Rebuilding Place in the Urban Space

"A community’s physical form, rather than its land uses, is its most intrinsic and enduring characteristic." [Katz, EPA] This blog focuses on place and placemaking and all that makes it work--historic preservation, urban design, transportation, asset-based community development, arts & cultural development, commercial district revitalization, tourism & destination development, and quality of life advocacy--along with doses of civic engagement and good governance watchdogging.

Thursday, June 26, 2008

(Sub)Urban Driving Manifesto

In "Distracting Miss Daisy," John Staddon writes in The Atlantic that there are too many stop signs and other devices that not only slow drivers down, but make them too complacent about safety. He suggests serious changes, making most stops yield signs.

I think that the article takes for granted an automobile-centric land use and mobility paradigm, one that is more common and perhaps appropriate to the suburbs, but one that would likely be inappropriate if not terrifying in the city.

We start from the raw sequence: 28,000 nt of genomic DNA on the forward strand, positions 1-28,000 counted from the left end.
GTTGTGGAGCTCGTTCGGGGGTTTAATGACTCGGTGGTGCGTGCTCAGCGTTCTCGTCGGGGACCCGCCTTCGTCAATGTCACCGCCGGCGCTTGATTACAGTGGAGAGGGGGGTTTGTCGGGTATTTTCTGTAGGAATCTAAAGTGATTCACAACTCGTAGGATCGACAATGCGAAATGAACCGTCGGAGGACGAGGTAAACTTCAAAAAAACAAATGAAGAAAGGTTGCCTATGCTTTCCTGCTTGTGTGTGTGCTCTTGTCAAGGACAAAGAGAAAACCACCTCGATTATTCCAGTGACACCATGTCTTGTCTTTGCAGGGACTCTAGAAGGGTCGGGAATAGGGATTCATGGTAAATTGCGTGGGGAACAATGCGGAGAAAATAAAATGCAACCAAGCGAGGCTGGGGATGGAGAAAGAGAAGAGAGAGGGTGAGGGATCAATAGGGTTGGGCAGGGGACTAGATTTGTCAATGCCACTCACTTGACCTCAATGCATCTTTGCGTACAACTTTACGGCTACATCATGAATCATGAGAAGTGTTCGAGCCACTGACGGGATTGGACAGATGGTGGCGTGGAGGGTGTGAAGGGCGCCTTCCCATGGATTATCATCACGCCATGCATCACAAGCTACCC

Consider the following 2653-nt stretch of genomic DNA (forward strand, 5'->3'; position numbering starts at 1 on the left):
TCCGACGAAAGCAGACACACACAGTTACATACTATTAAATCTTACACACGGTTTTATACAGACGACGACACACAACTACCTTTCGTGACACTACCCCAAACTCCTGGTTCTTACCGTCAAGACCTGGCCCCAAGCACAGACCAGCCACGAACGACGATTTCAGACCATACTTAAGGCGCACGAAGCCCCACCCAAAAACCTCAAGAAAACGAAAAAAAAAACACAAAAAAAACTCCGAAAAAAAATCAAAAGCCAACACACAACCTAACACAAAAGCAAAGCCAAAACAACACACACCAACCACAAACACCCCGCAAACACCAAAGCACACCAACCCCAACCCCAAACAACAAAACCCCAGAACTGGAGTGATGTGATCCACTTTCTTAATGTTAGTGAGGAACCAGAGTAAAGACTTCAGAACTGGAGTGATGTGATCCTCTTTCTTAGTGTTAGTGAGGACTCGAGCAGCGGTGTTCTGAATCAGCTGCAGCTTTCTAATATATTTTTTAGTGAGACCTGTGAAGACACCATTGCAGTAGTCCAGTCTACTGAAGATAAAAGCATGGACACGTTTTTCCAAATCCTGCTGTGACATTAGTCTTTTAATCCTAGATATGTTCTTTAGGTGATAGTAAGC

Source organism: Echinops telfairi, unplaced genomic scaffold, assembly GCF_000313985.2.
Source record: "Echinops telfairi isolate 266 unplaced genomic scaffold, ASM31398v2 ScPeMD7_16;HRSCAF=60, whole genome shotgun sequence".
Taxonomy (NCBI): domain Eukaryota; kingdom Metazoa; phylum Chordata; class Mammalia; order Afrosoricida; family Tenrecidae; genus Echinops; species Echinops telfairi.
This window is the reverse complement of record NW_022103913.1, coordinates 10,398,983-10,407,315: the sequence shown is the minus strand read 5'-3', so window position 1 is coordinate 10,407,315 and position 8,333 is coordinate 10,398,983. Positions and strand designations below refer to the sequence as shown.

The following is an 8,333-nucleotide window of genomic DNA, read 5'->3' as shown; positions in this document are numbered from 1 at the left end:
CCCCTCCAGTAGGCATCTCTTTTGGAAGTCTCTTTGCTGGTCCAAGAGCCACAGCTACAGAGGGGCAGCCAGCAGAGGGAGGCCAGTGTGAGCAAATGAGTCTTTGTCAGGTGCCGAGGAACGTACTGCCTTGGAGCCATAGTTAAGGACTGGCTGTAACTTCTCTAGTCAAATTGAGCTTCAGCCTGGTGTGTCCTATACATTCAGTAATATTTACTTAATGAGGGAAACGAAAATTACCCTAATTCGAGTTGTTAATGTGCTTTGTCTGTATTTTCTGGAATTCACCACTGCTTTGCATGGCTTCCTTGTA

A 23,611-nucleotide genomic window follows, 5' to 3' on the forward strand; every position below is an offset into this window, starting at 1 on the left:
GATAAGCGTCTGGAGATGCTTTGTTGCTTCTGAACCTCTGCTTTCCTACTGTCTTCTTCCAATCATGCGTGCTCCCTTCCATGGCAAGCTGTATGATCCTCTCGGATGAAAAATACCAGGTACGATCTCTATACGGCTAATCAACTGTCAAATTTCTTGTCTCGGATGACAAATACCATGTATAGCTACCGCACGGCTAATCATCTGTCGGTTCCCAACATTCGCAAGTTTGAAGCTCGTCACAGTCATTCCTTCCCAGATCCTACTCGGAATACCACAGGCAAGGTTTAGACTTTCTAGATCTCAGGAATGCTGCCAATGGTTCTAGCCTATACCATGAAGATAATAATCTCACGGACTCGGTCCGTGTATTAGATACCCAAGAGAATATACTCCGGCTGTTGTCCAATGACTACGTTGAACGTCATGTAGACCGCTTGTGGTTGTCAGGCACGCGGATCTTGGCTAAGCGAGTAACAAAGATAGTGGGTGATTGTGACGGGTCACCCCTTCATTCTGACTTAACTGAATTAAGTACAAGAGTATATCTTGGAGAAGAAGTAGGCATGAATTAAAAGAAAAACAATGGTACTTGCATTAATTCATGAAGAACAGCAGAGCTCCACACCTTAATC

A policy that encourages cars to keep moving privileges cars at the expense of pedestrians and bicyclists. Since drivers, for the most part, already believe that they have priority on the road, in places where there are many more walkers and bicyclists, drivers able to drive more quickly because of fewer impediments would likely feel more empowered to move more quickly and to drive faster, likely endangering non-drivers.

As long as roads are engineered to allow very high speeds, and cars are engineered to drive very fast (in the 1940s, the speed limit on residential streets in DC was 15 mph), reducing impediments on drivers is likely to be deleterious to pedestrians and bicyclists.

Note that another way to go is how they've done it in Graz, Austria... Read the memo To Avoid Suffocating of Our Cities in Traffic and a description of their Spaces for People project/ philosophy:
  • Healthier living conditions for inhabitants and people working in the city through a reduction of motorised traffic and hence noise and pollution.

  • More safety for all traffic modes by means of lower speed limits and clear traffic regulation.

  • Growth in appeal of the city as a centre of culture, education and business through well-designed public spaces for meeting up with people, shopping or just strolling.
Graz has speed limits for vehicles that are much lower than that typical in the U.S.:

In 1992 Graz was the first city in Europe who introduced a speed limits for the whole city: 30 kph (18.75mph) in all residential areas / side roads and 50 kph (31.25mph) for all major roads - for increasing of road safety, reducing pollution, and noise.

Also see this description of Graz from the Civitas Initiative website.

And my favorite vehicle speed reduction technique: Belgian Block.
Belgian Blocks, Monument Avenue, Richmond

Labels: ,


Post a Comment

<< Home